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Experts call for more efforts to save coral reefs

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MIAMI, FL - MAY 20: Emilee Golden, from the University of Miami Rosenstiel School of Marine and Atmospheric Science, places a piece of Orbicella Faveolata coral into a holding tank after collecting the sample from an area of living coral reef off of the South Florida coast on May 20, 2016 in Miami, Florida. The team of researchers from Andrew Baker's lab is researching the affect of warming and ocean acidification on coral in South Florida. They are part of a world wide response to try and save the marine invertebrates from the unprecedented bleaching of coral that is taking place around the world from places such as the Great Barrier Reef in Australia to the reefs off of the coast of Florida. (Photo by Joe Raedle/Getty Images)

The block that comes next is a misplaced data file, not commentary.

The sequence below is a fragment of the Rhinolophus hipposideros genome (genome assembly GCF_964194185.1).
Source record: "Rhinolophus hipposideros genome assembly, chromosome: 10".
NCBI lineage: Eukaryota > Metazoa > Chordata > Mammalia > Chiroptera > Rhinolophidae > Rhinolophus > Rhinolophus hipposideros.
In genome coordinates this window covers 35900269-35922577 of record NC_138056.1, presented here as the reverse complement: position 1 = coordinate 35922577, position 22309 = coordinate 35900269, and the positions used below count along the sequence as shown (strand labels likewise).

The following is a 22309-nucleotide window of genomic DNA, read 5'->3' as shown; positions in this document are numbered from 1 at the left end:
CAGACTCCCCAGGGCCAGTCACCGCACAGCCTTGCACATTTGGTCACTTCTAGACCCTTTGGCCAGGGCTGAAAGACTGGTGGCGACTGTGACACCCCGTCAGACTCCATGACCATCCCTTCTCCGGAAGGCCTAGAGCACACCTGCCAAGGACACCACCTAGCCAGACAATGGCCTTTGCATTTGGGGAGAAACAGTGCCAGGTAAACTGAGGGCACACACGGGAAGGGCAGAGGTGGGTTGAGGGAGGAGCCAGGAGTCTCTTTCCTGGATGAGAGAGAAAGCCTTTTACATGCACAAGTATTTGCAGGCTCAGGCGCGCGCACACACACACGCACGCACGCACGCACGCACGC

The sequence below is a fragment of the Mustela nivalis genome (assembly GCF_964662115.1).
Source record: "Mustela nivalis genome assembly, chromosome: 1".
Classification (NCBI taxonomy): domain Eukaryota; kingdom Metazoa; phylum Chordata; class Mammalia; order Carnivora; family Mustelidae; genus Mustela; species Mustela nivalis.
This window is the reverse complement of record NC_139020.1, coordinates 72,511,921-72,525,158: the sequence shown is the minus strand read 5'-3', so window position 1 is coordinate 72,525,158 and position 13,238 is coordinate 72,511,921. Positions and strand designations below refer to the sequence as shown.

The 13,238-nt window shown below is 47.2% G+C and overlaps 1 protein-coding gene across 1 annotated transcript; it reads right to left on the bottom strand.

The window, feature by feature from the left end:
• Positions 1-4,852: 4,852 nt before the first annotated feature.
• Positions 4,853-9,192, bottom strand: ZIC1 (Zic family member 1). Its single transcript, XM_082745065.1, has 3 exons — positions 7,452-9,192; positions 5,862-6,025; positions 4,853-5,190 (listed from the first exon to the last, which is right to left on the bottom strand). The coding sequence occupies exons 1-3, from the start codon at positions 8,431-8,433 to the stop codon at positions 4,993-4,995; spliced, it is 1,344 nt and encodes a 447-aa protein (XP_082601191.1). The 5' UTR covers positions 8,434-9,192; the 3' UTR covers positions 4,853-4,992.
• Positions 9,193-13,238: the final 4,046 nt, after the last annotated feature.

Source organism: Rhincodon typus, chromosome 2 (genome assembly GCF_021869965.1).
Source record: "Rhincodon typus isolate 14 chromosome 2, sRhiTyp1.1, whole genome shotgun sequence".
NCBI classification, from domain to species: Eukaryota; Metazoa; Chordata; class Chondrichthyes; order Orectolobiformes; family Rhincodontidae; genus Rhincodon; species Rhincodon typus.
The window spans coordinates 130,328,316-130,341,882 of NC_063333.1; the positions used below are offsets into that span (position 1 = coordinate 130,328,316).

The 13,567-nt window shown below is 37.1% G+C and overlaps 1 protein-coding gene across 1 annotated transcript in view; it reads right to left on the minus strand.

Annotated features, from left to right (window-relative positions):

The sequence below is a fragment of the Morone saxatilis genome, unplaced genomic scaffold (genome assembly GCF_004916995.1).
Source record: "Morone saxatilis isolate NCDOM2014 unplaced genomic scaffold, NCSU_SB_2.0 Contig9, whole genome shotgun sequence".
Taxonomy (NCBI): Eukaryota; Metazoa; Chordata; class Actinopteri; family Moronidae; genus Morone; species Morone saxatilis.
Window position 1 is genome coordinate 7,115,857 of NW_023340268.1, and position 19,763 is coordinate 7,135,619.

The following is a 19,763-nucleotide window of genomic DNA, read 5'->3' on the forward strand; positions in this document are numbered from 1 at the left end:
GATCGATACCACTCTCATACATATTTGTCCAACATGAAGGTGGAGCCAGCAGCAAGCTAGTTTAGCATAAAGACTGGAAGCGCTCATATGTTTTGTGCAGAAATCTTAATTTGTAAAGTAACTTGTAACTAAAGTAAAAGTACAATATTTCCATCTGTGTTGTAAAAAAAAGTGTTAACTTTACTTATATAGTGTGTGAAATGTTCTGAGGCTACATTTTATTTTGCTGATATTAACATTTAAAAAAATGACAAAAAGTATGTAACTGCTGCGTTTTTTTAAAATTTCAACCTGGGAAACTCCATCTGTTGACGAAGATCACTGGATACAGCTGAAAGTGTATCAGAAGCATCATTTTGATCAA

HONOLULU (AP) – As the largest international gathering of coral reef experts comes to a close, scientists and policy makers are moving ahead with plans for action to save the world’s imperiled reefs.

Heads of state from Palau, Micronesia and the Marshall Islands attended the conference and provided a plan of action to address their ailing coral reefs, which are major contributors to their local economies and the daily sustenance of their people.

The call to action, signed by the three presidents, asked for better collaboration between the scientific community and local governments, saying there needs to be more funding and a strengthened commitment to protecting the reefs.

James Cook University Professor Terry Hughes, who is also the president of the Centre of Excellence for Coral Reef Studies in Australia, said the scientific community is not ready to write the obituary on the world’s reefs.